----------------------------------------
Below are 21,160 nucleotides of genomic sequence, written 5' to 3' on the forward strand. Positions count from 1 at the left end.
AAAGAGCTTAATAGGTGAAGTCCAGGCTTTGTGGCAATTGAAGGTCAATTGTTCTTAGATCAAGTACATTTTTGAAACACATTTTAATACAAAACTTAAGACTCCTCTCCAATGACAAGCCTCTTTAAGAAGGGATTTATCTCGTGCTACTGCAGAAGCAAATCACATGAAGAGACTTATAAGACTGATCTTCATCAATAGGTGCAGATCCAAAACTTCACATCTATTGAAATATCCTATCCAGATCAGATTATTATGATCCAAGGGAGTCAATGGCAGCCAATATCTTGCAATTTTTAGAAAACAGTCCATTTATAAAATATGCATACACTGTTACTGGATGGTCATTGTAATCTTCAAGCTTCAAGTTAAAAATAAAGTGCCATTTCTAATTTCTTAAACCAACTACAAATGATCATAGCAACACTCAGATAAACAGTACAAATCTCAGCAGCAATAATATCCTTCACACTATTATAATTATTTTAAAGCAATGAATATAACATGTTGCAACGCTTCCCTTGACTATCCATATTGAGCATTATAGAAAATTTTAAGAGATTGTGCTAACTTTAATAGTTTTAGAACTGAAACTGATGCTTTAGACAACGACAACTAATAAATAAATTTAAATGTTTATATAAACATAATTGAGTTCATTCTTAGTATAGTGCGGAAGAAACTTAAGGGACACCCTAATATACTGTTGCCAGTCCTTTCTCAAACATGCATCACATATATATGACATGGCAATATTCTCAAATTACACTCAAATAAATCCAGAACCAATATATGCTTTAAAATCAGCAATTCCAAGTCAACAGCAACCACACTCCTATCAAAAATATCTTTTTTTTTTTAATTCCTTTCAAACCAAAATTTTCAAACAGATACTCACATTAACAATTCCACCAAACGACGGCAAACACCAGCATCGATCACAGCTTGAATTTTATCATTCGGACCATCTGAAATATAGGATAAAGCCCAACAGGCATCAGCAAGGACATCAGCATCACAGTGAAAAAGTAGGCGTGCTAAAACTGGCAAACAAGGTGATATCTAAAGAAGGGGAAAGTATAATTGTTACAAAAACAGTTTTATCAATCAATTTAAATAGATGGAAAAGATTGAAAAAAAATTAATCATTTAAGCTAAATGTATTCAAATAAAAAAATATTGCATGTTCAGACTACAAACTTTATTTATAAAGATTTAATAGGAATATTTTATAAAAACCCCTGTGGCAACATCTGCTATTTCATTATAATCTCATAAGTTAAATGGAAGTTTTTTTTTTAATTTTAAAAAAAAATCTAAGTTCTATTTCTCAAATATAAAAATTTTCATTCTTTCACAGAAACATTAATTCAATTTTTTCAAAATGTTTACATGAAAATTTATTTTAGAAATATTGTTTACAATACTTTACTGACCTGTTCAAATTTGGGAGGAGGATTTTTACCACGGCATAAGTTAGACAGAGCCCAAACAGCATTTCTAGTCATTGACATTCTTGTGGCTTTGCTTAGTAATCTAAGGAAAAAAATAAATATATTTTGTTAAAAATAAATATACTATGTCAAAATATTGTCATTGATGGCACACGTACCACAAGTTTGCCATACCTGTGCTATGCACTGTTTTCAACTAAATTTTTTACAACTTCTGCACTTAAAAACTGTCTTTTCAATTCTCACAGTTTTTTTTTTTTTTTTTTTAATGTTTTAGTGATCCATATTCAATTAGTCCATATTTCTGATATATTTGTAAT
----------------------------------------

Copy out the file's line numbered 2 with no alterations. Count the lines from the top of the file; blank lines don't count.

AAAGAGCTTAATAGGTGAAGTCCAGGCTTTGTGGCAATTGAAGGTCAATTGTTCTTAGATCAAGTACATTTTTGAAACACATTTTAATACAAAACTTAAGACTCCTCTCCAATGACAAGCCTCTTTAAGAAGGGATTTATCTCGTGCTACTGCAGAAGCAAATCACATGAAGAGACTTATAAGACTGATCTTCATCAATAGGTGCAGATCCAAAACTTCACATCTATTGAAATATCCTATCCAGATCAGATTATTATGATCCAAGGGAGTCAATGGCAGCCAATATCTTGCAATTTTTAGAAAACAGTCCATTTATAAAATATGCATACACTGTTACTGGATGGTCATTGTAATCTTCAAGCTTCAAGTTAAAAATAAAGTGCCATTTCTAATTTCTTAAACCAACTACAAATGATCATAGCAACACTCAGATAAACAGTACAAATCTCAGCAGCAATAATATCCTTCACACTATTATAATTATTTTAAAGCAATGAATATAACATGTTGCAACGCTTCCCTTGACTATCCATATTGAGCATTATAGAAAATTTTAAGAGATTGTGCTAACTTTAATAGTTTTAGAACTGAAACTGATGCTTTAGACAACGACAACTAATAAATAAATTTAAATGTTTATATAAACATAATTGAGTTCATTCTTAGTATAGTGCGGAAGAAACTTAAGGGACACCCTAATATACTGTTGCCAGTCCTTTCTCAAACATGCATCACATATATATGACATGGCAATATTCTCAAATTACACTCAAATAAATCCAGAACCAATATATGCTTTAAAATCAGCAATTCCAAGTCAACAGCAACCACACTCCTATCAAAAATATCTTTTTTTTTTTAATTCCTTTCAAACCAAAATTTTCAAACAGATACTCACATTAACAATTCCACCAAACGACGGCAAACACCAGCATCGATCACAGCTTGAATTTTATCATTCGGACCATCTGAAATATAGGATAAAGCCCAACAGGCATCAGCAAGGACATCAGCATCACAGTGAAAAAGTAGGCGTGCTAAAACTGGCAAACAAGGTGATATCTAAAGAAGGGGAAAGTATAATTGTTACAAAAACAGTTTTATCAATCAATTTAAATAGATGGAAAAGATTGAAAAAAAATTAATCATTTAAGCTAAATGTATTCAAATAAAAAAATATTGCATGTTCAGACTACAAACTTTATTTATAAAGATTTAATAGGAATATTTTATAAAAACCCCTGTGGCAACATCTGCTATTTCATTATAATCTCATAAGTTAAATGGAAGTTTTTTTTTTAATTTTAAAAAAAAATCTAAGTTCTATTTCTCAAATATAAAAATTTTCATTCTTTCACAGAAACATTAATTCAATTTTTTCAAAATGTTTACATGAAAATTTATTTTAGAAATATTGTTTACAATACTTTACTGACCTGTTCAAATTTGGGAGGAGGATTTTTACCACGGCATAAGTTAGACAGAGCCCAAACAGCATTTCTAGTCATTGACATTCTTGTGGCTTTGCTTAGTAATCTAAGGAAAAAAATAAATATATTTTGTTAAAAATAAATATACTATGTCAAAATATTGTCATTGATGGCACACGTACCACAAGTTTGCCATACCTGTGCTATGCACTGTTTTCAACTAAATTTTTTACAACTTCTGCACTTAAAAACTGTCTTTTCAATTCTCACAGTTTTTTTTTTTTTTTTTTTAATGTTTTAGTGATCCATATTCAATTAGTCCATATTTCTGATATATTTGTAAT